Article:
Guanaja, Honduras History


Bonacca c. 1842

from Wikipedia by Standidge & Co., c. 1842 Public domain

Christopher Columbus landed on Guanaja on his fourth voyage in 1502. Notably, this was the first time he came across cacao, which is the core of chocolate. He landed on Soldado Beach on the north side of the island. In later years Cayman Islanders settled in the Bay Islands, which explains the diffusion of Spanish and English language.
Homer Hickam, author of Rocket Boys/October Sky, was one of the first scuba explorers of Guanaja, first visiting in 1973. Along with a team of other scuba explorers, he extensively mapped the reef system around the island for sport divers. He still owns property on the northeast end of the island.
In late October 1998, most of the buildings and homes on the island were destroyed by Hurricane Mitch. The islanders have since rebuilt, and although there are still repercussions to the economy from Mitch, tourism has been recovering. The majority of the mangrove and pine forests, which were destroyed as a direct consequence of the passage of the hurricane sweeping across the island for two days, are slowly making a comeback.
Guanaja, also known as:

  • Caguamara 1600

  • Isla Pinos 1600

  • Guanaca 1601

  • Guanaia 1657

  • Guanaja 1749

  • Bonaccao 1771

  • Bonacca 1779

Inhabited by the Payans Indian, Christopher Columbus landed 30 July 1502, Pedro Moreno landed in 1524, Spanish slaves raids 1516–1526, buccaneering during 16th and 17th century and removal of Indians to Golfete Dulce. British Colony of Bay Islands 1852. Ceded to The Republic of Honduras 1861.
Brief History of the settlers of Guanaja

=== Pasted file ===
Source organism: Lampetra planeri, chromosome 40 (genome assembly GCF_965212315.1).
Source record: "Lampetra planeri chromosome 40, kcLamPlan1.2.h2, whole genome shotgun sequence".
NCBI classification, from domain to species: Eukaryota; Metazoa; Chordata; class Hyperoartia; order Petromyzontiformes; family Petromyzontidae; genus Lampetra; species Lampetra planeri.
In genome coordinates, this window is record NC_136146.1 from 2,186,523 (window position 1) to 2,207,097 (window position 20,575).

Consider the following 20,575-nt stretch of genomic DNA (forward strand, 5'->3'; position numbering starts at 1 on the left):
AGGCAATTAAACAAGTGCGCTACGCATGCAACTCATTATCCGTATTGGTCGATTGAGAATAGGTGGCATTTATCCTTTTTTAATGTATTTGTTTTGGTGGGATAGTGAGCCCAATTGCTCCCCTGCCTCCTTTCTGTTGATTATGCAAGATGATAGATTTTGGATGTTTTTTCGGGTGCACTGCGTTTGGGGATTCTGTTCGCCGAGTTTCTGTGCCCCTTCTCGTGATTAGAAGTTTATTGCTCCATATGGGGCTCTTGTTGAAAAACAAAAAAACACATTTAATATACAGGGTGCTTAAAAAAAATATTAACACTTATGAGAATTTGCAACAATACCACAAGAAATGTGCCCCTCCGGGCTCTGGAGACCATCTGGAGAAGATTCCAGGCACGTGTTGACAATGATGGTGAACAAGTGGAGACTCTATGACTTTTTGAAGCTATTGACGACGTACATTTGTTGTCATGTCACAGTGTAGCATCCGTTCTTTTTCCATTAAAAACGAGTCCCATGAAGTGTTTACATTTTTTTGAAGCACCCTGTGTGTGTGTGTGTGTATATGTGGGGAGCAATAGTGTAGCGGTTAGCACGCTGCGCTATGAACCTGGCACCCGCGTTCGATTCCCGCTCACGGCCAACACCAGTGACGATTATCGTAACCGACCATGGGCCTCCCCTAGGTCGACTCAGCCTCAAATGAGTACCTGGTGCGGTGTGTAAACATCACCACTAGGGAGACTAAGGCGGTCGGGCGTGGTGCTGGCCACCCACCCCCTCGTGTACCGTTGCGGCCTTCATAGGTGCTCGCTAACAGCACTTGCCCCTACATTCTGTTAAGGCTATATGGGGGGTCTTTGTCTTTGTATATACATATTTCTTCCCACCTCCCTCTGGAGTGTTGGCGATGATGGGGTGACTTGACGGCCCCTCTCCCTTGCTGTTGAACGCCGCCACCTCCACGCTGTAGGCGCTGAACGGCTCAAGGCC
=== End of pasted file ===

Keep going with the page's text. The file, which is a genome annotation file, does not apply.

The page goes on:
In 1502 Columbus came to this island and called it Isla de Los Pinos (Isle of Pines) although it already had a name, Guanaca, used by the natives that inhabited it. This name appears as early as 1511 on a map drawn by Peter Martyr but it later was corrupted by English pirates, privateers and settlers and was pronounced Bonacca. There has been other names for the island over the years before the Bay Islands were turned over to Honduras as the English, the Dutch and the Spaniards modified the name to their liking.
Upon gaining possession of the Bay Islands the Honduran government made Guanaja the official name of the island but the residents kept the old name for as long as they could and older inhabitants throughout the islands still call it Bonacca. The main settlement is called The Cay, an abbreviation of Lower Cays, the original name. It was first settled by the Haylocks who had moved to the two little cays that lay about a half kilometre off the south shore of the main island to get rid of the flies that plagued them during calm nights. They eventually stayed and later deeded the southernmost cay (Hog Cay) to the Kirkconnells. Many other families, among others the Boddens, the Phillips and the Woods, came later and by the 1880s a thriving community had developed.
The village of Savana Bight was founded by families from Olancho; they were the Escalantes, the Peraltas, and the Zunigas. Later the Watlers from the Cayman Islands took up residence there as well.
Later on and also from Grand Cayman came the Tatums, the Merrens, the Bennetts, the Forbes and others who set up residence east of Savana Bight, calling the area East End, while the Parchmonts settled in some of the upper Cays. The first families to settle in North East Bight were the Ebanks, the Hydes and the Greenwoods.
Angelo Elwin, son of the first magistrate of the Bay Island who resided in Roatan, was the first person to settle on the upper north side of the island. Elwin's bride was a Moore and three or four of her brothers followed her from Barbarat to Bonacca. The Moores like the Elwins had come to the Bay Islands from Belize. Unlike other settlers, Angelo Elwin was in possession of a deed signed by the authorities in Roatan which granted him the land between Michael's Rock and the lower end of the Bay. The Moores acquired properties from Elvin and built their homes in what is now called Mangrove Bight. They were joined later by the Powerys and much later by the Johnsons and the Jacksons.Section on the settlers of the island written by resident Alfonso B. Ebanks (published?)